Ruben Ostlund’s “Force Majeure” was a masterful look at family bonds tested by a single unexpected moment; his new movie, “The Square,” has too many masterful moments in search of a good movie. It’s further evidence that the Swedish director has a wonderful eye for deadpan comedy that can pitch into despair at any moment, but Ostlund’s story veers off in so many directions that it’s almost like he can’t decide if any of them are worth the trip.
At once a high-minded art world satire and a “Curb Your Enthusiasm”-style cringe comedy, it’s a tale of identity crisis that faces one of its own.
Technically, “The Square” was inspired by a 2014 installation project by Ostlund designed to test participants’ moral code, which is similar to the piece hosted at the gallery run by slick curator Christian (Claes Bang) that invites visitors to choose different paths based on whether or not they trust people. Early on, Christian meets with a group of eager marketing experts who can’t figure out how to sell the show to a broader audience.
“The message should be simplicity,” he says, to their chagrin, but it’s also a cry for help.
There’s nothing simple about Christian’s messy life. When he’s not caring for his young daughters or dealing with a preponderance of practical matters in his gallery, he’s wandering down a rabbit hole of misadventures that keeps getting deeper. After his phone is stolen, he uses a tracking device to pin it down to an apartment building where any of the tenants may be the thief. His abrupt decision to leave a note in every single mailbox leads to one child unfairly accused of the crime to track Christian down in anger, and suddenly he’s got one more problem in an increasingly unwieldy life.
In the meantime, he romances an American journalist (Elisabeth Moss, funny but underutilized in the movie’s sole English-speaking part) who may or may not be trying trick him into getting her pregnant. Also, she owns a chimp for no apparent reason. It’s just that kind of movie, a Pollock canvas of weird ideas tossed at the audience in search of a singular narrative, some of which stick better than others.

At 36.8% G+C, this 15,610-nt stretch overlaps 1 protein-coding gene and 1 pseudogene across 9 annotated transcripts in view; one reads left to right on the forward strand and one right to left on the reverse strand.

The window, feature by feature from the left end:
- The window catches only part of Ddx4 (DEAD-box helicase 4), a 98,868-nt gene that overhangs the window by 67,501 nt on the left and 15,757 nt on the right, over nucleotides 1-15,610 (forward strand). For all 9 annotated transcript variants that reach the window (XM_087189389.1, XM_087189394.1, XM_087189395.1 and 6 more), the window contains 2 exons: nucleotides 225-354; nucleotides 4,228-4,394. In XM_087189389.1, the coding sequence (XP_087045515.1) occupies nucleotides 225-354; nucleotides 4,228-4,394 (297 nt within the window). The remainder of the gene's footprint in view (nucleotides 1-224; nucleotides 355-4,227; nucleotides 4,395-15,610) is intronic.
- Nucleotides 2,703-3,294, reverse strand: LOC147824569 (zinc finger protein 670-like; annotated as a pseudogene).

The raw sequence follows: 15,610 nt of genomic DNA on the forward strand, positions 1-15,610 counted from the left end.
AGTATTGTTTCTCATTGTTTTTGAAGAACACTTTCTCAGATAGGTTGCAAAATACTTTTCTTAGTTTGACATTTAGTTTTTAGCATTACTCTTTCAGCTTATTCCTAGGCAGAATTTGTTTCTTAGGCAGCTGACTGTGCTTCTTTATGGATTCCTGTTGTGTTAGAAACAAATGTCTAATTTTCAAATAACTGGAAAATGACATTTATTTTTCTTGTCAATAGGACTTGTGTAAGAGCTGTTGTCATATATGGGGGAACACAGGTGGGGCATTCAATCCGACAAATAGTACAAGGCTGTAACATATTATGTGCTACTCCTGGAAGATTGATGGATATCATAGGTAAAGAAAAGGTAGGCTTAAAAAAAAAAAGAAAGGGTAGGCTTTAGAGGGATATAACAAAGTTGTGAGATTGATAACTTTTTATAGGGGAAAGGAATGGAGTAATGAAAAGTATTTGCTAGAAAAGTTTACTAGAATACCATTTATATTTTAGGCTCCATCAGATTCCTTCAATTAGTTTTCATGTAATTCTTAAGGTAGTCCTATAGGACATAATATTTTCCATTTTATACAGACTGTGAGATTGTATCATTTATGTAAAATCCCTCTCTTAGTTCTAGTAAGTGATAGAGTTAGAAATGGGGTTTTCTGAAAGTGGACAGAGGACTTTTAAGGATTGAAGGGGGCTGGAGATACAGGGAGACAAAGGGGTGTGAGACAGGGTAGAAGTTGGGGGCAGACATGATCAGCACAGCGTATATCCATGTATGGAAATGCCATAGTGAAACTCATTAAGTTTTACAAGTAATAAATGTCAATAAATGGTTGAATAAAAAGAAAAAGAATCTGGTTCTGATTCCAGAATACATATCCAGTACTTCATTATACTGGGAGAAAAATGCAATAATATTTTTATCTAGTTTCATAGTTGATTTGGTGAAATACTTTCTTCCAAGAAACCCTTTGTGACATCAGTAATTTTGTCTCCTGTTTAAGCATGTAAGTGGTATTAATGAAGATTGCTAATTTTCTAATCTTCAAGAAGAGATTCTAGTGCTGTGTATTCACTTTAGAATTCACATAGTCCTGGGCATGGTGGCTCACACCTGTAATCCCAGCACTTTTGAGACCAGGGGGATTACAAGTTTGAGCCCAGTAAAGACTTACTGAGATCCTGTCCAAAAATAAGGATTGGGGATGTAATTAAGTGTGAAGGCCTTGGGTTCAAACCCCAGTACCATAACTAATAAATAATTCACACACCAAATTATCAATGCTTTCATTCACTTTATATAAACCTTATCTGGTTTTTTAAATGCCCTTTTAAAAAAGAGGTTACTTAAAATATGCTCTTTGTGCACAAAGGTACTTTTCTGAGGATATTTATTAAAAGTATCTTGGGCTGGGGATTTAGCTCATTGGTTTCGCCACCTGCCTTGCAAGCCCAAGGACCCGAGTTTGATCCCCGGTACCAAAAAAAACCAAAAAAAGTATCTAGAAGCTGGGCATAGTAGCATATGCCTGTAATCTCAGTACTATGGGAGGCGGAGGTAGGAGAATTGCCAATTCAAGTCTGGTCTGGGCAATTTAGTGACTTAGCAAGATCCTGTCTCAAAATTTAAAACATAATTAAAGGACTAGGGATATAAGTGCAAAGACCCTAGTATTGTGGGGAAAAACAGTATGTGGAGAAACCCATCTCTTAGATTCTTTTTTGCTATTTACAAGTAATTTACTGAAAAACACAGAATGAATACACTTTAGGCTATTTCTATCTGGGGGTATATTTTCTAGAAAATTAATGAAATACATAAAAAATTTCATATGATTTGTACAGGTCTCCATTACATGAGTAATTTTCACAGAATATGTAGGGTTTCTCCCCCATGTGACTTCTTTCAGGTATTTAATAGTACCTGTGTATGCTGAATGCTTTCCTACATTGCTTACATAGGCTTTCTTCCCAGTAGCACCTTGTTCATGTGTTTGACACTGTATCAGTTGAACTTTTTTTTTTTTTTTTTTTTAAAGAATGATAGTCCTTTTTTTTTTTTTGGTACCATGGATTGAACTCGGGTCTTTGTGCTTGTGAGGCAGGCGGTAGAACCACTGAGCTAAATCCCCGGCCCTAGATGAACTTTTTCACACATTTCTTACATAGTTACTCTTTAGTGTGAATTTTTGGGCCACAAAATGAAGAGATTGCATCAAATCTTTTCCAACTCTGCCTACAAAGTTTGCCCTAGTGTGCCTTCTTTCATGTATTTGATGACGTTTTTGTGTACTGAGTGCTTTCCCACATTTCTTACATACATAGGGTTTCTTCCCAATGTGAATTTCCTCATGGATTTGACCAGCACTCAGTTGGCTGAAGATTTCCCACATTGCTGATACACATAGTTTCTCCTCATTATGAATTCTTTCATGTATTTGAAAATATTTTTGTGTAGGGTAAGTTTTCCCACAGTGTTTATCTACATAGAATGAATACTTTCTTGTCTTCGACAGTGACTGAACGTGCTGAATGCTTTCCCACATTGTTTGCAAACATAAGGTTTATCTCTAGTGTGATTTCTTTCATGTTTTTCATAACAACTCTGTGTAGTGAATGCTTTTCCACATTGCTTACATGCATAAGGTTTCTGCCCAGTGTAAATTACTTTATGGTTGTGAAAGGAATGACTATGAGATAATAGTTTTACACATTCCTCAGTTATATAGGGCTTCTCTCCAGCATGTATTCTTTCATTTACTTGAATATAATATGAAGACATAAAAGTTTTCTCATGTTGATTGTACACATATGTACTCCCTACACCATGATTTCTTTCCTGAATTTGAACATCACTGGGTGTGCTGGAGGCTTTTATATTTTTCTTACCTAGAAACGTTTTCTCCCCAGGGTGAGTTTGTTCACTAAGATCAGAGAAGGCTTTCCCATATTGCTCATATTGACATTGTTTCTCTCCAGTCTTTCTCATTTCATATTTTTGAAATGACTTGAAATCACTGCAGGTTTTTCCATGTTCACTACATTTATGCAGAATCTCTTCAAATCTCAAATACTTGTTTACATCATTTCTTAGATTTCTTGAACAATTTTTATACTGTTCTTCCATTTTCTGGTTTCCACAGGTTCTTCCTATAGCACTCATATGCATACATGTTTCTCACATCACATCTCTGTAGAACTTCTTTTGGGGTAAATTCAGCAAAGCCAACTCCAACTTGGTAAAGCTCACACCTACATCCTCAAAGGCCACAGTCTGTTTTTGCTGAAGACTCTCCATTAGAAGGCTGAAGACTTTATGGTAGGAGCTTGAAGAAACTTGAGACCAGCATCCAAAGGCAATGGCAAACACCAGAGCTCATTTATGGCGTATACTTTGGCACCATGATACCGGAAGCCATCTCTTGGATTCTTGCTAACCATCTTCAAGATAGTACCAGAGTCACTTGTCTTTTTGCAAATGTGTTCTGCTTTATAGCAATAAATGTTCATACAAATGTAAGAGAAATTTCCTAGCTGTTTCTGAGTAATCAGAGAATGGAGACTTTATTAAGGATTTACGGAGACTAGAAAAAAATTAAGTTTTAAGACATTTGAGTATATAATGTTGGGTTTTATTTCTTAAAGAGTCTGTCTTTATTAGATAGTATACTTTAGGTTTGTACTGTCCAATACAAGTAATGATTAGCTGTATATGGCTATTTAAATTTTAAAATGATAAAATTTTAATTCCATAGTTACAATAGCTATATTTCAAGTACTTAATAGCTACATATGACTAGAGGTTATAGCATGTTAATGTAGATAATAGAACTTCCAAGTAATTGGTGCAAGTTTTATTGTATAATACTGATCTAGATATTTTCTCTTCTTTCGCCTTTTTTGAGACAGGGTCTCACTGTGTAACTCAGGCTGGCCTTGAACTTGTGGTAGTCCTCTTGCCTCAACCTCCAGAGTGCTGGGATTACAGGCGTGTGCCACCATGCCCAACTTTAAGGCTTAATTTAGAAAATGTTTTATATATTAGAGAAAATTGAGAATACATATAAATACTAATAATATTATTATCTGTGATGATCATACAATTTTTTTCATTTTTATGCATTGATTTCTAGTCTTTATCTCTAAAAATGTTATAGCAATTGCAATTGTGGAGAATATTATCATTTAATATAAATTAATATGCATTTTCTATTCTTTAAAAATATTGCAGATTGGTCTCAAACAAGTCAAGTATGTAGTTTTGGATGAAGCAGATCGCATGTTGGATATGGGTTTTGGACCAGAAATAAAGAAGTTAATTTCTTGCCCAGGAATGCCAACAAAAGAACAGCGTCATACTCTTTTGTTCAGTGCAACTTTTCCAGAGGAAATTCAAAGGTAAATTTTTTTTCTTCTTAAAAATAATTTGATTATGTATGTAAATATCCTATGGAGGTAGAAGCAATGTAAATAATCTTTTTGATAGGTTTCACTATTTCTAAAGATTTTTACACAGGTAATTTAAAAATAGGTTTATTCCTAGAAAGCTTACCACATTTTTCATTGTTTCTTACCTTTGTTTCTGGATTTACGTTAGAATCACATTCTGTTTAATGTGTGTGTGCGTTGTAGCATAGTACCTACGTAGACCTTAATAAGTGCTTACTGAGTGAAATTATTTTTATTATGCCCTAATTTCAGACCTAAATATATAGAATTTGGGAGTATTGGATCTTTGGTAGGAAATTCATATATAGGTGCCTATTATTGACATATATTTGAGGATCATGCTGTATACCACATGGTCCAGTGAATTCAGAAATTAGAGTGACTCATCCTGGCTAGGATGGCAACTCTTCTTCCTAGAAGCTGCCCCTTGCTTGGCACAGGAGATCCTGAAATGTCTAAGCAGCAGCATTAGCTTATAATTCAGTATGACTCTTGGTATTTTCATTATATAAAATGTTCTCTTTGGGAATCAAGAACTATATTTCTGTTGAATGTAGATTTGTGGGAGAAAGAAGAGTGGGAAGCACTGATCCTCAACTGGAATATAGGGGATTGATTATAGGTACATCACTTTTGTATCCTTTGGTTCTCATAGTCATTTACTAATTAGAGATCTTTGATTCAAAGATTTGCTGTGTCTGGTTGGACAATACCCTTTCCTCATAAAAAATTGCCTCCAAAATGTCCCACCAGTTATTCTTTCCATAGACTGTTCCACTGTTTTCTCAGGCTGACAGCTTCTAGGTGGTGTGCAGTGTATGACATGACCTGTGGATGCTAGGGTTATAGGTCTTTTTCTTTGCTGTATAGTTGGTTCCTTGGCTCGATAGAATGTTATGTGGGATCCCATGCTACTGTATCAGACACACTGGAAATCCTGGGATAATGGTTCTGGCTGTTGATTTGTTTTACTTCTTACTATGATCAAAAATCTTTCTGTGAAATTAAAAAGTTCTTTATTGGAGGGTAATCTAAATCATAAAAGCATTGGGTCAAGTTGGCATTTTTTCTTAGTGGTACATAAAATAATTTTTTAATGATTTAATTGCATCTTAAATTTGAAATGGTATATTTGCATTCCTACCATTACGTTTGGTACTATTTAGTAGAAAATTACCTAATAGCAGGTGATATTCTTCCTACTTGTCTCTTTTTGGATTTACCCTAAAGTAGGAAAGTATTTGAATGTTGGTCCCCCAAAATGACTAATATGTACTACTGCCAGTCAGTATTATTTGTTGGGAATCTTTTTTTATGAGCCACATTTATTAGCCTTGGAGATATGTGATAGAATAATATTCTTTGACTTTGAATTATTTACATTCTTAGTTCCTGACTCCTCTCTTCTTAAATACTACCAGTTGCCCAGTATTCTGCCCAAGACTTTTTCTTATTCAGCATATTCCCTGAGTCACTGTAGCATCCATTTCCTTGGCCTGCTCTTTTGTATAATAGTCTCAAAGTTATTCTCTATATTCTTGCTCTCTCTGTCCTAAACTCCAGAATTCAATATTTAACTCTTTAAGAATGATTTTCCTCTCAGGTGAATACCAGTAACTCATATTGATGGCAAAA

But some of them stick quite well. “The Square” holds a lot of promise early on, when Christian gets a burst of confidence and speeds down the freeway with his friend on a quest to retrieve his missing phone, as the pair blast electronic beats by Justice and pump themselves up. That scene follows on the heels of another one when Christian inadvertently stops a fight on the street and finds himself unexpectedly charged up. Each time, however, he finds himself somewhat less confident only moments later as the comedy of errors keeps piling up.
Just as “Force Majeure” used a barren mountaintop to evoke its family’s confused mindset, the setting is a critical part of this movie’s selling point. Shot with crisp, bright lighting that emphasizes the gallery’s open spaces, it often seems as though Christian’s lost in a labyrinth he made for himself.
Ostlund is on sturdiest ground when mapping out a keen satire of the art world. The movie lands a single, brilliant set piece in an awkward bit of dinner theater performance art that goes horribly wrong, and comes close to another when an elegant public conversation about art gets interrupted by an audience member with Tourette’s Syndrome.
There’s another hilarious aside involving the accidental destruction of an art piece made from mounds of clay. Bang gives Christian a slapstick quality as he bounds about his gallery in desperate attempts to fix various problems — when not distracted by the ongoing mystery of his phone thief, or the potentially disastrous marketing for the gallery done without his permission, or the abrupt reappearances of Moss’ character as she makes strange advances toward him that he can’t quite figure out. And neither can we: Like a lot of “The Square,” she’s a promising idea who could use more fleshing out.
There’s a wonderful character study lurking within the confines of these vignettes, but Ostlund drifts between them in an unwieldy running time that never justifies its heft. The director excels at generating a nervous energy around his character’s mounting desperation, and the movie’s intermittently engaging for that reason alone: You can never quite tell if he’s about to crack. Unfortunately, this distended pity party suffers from the same vanity plaguing Christian’s life, and they’re both too messy for their own good.
“The Square” premiered at the 2017 Cannes Film Festival. It is currently seeking distribution.